Zevalin radioimmunotherapy is not associated with significant or prolonged depletion of t cells or natural killer cells

G. A. Wiseman, L. I. Gordon, T. E. Witzig, S. Spies, J. L. Murray, N. L. Bartlett, I. W. Flinn, M. S. Czuczman, C. Emmanouilides, J. Rosenberg, P. S. Multani, A. J. Grillo-López, C. A. White

Research output: Contribution to journalArticle

4 Scopus citations

Abstract

Zevalin consists of a murine IgG1 kappa monoclonal antibody against CD20 (ibritumomab) conjugated to the linker-chelator tiuxetan (MX-DTPA). A simple radioincorporation process allows stable chelation of the pure beta-emitting radioisotope 90Y to Zevalin. The resulting radioimmunoconjugate permits targeted delivery of high energy ionizing radiation. The Zevalin regimen involves pretreatment with two doses of rituximab (250 mg/m2) one week apart, followed by 0.4 mCi/kg (0.3 mCi/kg in patients with mild thrombocytopenia; maximum dose 32 mCi) of 90Y Zevalin. Zevalin targets the CD20 antigen, which is found on > 95% of B cell malignancies as well as on non-malignant B cells from the pre-B cell stage through the mature stage but not on stem cells. The mechanism of action includes induction of apoptosis by ibritumomab and radiolysis of targeted and neighboring cells up to a distance of X90 = 5 mm. As with rituximab, which is the chimeric derivative of ibritumomab, therapy with 90Y Zevalin results in a prompt depletion of the CD19+/CD20+ B cell compartment. To evaluate whether the bystander radiation of 90Y Zevalin targets immune cell compartments other than B cells, we used flow cytometry to determine the numbers of circulating B cells, T cells and NK cells in 211 patients treated on 4 trials of Zevalin therapy. Peripheral blood was sampled at baseline, 4 and 12 weeks after therapy, and at months 6,9 and 12. As expected, the median number of circulating CD19+/CD20+ B cells promptly fell below the level of detection but recovered into the normal range approximately 6 months after therapy, although median serum immunoglobulin levels (IgA, IgG, and IgM) remained stable throughout this period. There was no effect on T cells. The median number of both circulating CD3+/CD4+ and CD3+/CD8+ T cells remained within the normal range. The median number of circulating CD3-/CD16+/CD56+ Natural Killer (NK) cells did fall below normal at the 4 week time point (median 50.5K cells/mm3; normal 60-810K cells/ mm3), but was back in the normal range by week 12 and remained normal throughout the remainder of first year after therapy. Of note, baseline levels were near the low end of normal (132K cells/mm3). Thus 90Y Zevalin targeted radioimmunotherapy reversibly depletes CD19+/CD20+ B cells but does not significantly affect the numbers of circulating T cells and NK cells.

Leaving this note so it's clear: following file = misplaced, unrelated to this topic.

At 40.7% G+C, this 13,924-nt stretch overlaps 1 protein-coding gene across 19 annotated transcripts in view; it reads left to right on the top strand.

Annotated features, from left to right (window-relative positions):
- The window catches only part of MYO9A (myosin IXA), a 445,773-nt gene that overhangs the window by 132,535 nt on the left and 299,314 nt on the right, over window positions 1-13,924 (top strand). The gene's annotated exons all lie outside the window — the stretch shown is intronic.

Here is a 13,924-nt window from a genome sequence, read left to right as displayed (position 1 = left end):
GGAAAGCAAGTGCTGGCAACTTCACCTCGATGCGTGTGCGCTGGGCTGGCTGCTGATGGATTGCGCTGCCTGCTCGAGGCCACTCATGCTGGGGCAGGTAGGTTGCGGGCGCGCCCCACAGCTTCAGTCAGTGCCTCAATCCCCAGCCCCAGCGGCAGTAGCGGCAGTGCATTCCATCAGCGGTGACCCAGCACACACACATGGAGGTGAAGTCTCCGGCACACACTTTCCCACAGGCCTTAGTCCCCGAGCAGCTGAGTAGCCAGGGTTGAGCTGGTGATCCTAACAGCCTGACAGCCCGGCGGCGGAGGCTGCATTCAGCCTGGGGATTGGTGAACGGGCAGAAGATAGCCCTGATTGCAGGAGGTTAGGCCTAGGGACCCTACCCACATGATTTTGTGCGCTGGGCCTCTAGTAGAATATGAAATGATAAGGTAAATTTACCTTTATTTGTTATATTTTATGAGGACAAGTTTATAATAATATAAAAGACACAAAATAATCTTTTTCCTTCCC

Original languageEnglish (US)
Pages (from-to)252b
JournalBlood
Volume96
Issue number11 PART II
StatePublished - Dec 1 2000

ASJC Scopus subject areas

  • Biochemistry
  • Immunology
  • Hematology
  • Cell Biology

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    Wiseman, G. A., Gordon, L. I., Witzig, T. E., Spies, S., Murray, J. L., Bartlett, N. L., Flinn, I. W., Czuczman, M. S., Emmanouilides, C., Rosenberg, J., Multani, P. S., Grillo-López, A. J., & White, C. A. (2000). Zevalin radioimmunotherapy is not associated with significant or prolonged depletion of t cells or natural killer cells. Blood, 96(11 PART II), 252b.